So, the Australian Bureau of Statistics told us this week, the rate of unemployment fell a tick to 5.6 per cent in July. Trouble is, most people know the official unemployment rate understates the extent of the problem.
What many people don't know, however, is that when you take the rate of unemployment and add the rate of under-employment, which in May took us up to 14.5 per cent, you overstate the extent of the problem.
It's well known by now that the official definition of unemployment is a very narrow one because you only have to do one hour's work in a week to be classed as employed.
A lot of people also know - or think they know - that this amazing definition was introduced by the government some years ago to stop the figures looking so bad.
Labor voters know it was a Coalition government that fudged the figures; Liberal voters know the villain was a Labor government.
Sorry, this is an urban myth. It is just not true. The bureau would never allow any bunch of politicians to fiddle with the definitions it uses.
As it has explained many times, the bureau uses internationally agreed standards to define unemployment, which are set by the International Labour Organisation, part of the United Nations.
And the rule that you're not unemployed if you've worked an hour or more in a week hasn't changed since 1966.
They had to draw the dividing line between unemployed and employed somewhere, and they chose one hour - a choice that was easier to make in the days when almost all the jobs were full-time.
Even today, there'd be very few people actually working just an hour or two a week. Most would work at least one shift of seven or eight hours.
Even so, there's no denying that such a narrow definition understates the extent of joblessness. This is why the bureau also publishes a measure of underemployment.
The underemployed consist of all those people who are working part-time - defined as less than 35 hours a week - but would prefer to be working more hours.
When you take the rate of underemployment and add it to the rate of unemployment (with both unemployment and underemployment expressed as proportions of the labour force) you get what the bureau calls the "labour underutilisation rate", which we can think of as a broader measure of unemployment.
If you look over the years, the rate of unemployment tends to go higher and lower in line with the ups and downs in the business cycle.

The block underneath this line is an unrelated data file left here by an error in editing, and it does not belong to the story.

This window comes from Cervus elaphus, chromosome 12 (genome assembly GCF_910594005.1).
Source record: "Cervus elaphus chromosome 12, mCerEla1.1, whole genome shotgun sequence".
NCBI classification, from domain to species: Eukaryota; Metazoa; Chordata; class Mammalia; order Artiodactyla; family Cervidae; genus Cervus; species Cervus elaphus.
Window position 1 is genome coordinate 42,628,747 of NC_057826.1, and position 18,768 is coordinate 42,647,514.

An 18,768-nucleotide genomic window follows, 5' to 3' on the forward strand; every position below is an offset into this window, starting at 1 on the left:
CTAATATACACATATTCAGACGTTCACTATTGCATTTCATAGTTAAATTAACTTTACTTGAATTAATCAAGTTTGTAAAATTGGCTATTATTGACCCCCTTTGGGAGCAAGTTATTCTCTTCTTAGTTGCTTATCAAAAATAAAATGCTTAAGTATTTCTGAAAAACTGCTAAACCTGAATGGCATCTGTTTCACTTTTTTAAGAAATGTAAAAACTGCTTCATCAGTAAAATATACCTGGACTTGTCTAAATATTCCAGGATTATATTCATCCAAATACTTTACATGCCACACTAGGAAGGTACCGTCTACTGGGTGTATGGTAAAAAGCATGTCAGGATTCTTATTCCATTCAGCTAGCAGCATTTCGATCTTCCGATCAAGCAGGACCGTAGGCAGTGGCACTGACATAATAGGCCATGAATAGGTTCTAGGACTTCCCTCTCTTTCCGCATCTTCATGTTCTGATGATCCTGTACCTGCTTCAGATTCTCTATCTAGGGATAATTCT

You can also see the business cycle reflected in the rate of underemployment, but it has a much clearer underlying upward trend. It was 2.6 per cent in 1978, but 8.3 per cent in November 2015 and 8.8 per cent this May.
Until early 2003, the unemployment rate was higher than the underemployment rate, but since then the underemployment rate has been higher, with a growing gap.
Between February 2015 and this May, the unemployment rate fell by 0.5 percentage points, whereas the underemployment rate rose by 0.3 points.
The underemployment rate is a lot higher for females, 11 per cent, than for males, 6.9 per cent.
It's also greatest among people in lower-skilled occupations and lowest among people in higher-skilled occupations. (Uni students please note.)
Now get this: although workers of all ages suffer underemployment, it's much more a problem for the young. More than a third of the underemployed are aged 15 to 24, and their rate is 18.5 per cent.
But why has the trend rate of underemployment been rising steadily since the late 1970s?
Since underemployment is an affliction of part-time workers, the steady rise in part-time employment over that time - so that it now accounts for about a third of all jobs - does much to explain why there's more part-timers who happen to be saying they'd prefer to be working more hours.
Professor Jeff Borland, of the University of Melbourne, adds that "younger workers appear to have experienced the largest increase in underemployment because they have had the largest growth in part-time employment".
He reminds us that more young people have part-time work because more of them are in full-time education and needing a part-time job.
Adding apples to oranges
But here's my punchline: although the official unemployment rate understates the size of the problem, just adding the underemployment rate goes to the other extreme of exaggerating it.
Why? Because it adds apples to oranges. We worry most about underemployment because we assume it involves people who need full-time jobs but have had to settle for part-time.
It does. But it also includes people who are happy to stay part-time but, even so, would prefer to work an extra shift or maybe just a few more hours.
It doesn't make sense to add people with such a small problem to people with the much bigger problem of needing a full-time job but not being able to find one, as though they were similar.
Remember, too, that almost a third of the people included in the official unemployment rate are looking only for part-time work.
This is why, if you search very deep on the bureau's website (clue: catalogue no. 6291.0.55.003, table 23b) you find that, as well as just counting heads, it also does a more accurate measure of underemployment that counts the hours people are looking for - meaning part-timers needing a full-time job count for a lot more than those just wanting a few more hours.
This "volume" measure shows that, in May, the underemployment rate was 3.2 per cent of all the potential hours the whole labour force could work, and the unemployment rate was 4.3 per cent, giving an hours-based measure of labour underutilisation of 7.5 per cent.
Which is closer to the truth of the matter.
Ross Gittins is the Herald's economics editor.